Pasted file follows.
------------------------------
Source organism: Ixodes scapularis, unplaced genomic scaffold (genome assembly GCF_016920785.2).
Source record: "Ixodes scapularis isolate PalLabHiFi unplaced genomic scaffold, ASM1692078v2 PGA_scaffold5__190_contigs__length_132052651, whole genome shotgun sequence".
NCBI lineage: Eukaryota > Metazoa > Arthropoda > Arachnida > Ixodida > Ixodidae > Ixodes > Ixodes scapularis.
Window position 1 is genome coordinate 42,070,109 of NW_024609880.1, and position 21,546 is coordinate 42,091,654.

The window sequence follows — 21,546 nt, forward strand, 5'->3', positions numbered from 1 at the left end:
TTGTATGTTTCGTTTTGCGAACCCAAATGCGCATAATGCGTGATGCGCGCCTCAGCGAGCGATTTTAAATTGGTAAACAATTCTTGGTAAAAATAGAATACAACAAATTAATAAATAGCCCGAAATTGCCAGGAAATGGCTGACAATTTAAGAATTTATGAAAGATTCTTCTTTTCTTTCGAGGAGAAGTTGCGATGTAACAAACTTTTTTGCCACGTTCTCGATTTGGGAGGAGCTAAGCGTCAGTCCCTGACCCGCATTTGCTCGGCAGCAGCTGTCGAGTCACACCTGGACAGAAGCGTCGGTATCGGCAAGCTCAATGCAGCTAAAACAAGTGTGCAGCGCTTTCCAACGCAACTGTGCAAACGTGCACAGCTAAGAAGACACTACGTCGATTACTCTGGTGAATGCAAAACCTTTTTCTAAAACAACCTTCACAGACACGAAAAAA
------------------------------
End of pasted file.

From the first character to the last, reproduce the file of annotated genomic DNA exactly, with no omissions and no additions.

Source organism: Ixodes scapularis, unplaced genomic scaffold (genome assembly GCF_016920785.2).
Source record: "Ixodes scapularis isolate PalLabHiFi unplaced genomic scaffold, ASM1692078v2 PGA_scaffold5__190_contigs__length_132052651, whole genome shotgun sequence".
NCBI lineage: Eukaryota > Metazoa > Arthropoda > Arachnida > Ixodida > Ixodidae > Ixodes > Ixodes scapularis.
Window position 1 is genome coordinate 42,070,109 of NW_024609880.1, and position 21,546 is coordinate 42,091,654.

The window sequence follows — 21,546 nt, forward strand, 5'->3', positions numbered from 1 at the left end:
TTGTATGTTTCGTTTTGCGAACCCAAATGCGCATAATGCGTGATGCGCGCCTCAGCGAGCGATTTTAAATTGGTAAACAATTCTTGGTAAAAATAGAATACAACAAATTAATAAATAGCCCGAAATTGCCAGGAAATGGCTGACAATTTAAGAATTTATGAAAGATTCTTCTTTTCTTTCGAGGAGAAGTTGCGATGTAACAAACTTTTTTGCCACGTTCTCGATTTGGGAGGAGCTAAGCGTCAGTCCCTGACCCGCATTTGCTCGGCAGCAGCTGTCGAGTCACACCTGGACAGAAGCGTCGGTATCGGCAAGCTCAATGCAGCTAAAACAAGTGTGCAGCGCTTTCCAACGCAACTGTGCAAACGTGCACAGCTAAGAAGACACTACGTCGATTACTCTGGTGAATGCAAAACCTTTTTCTAAAACAACCTTCACAGACACGAAAAAA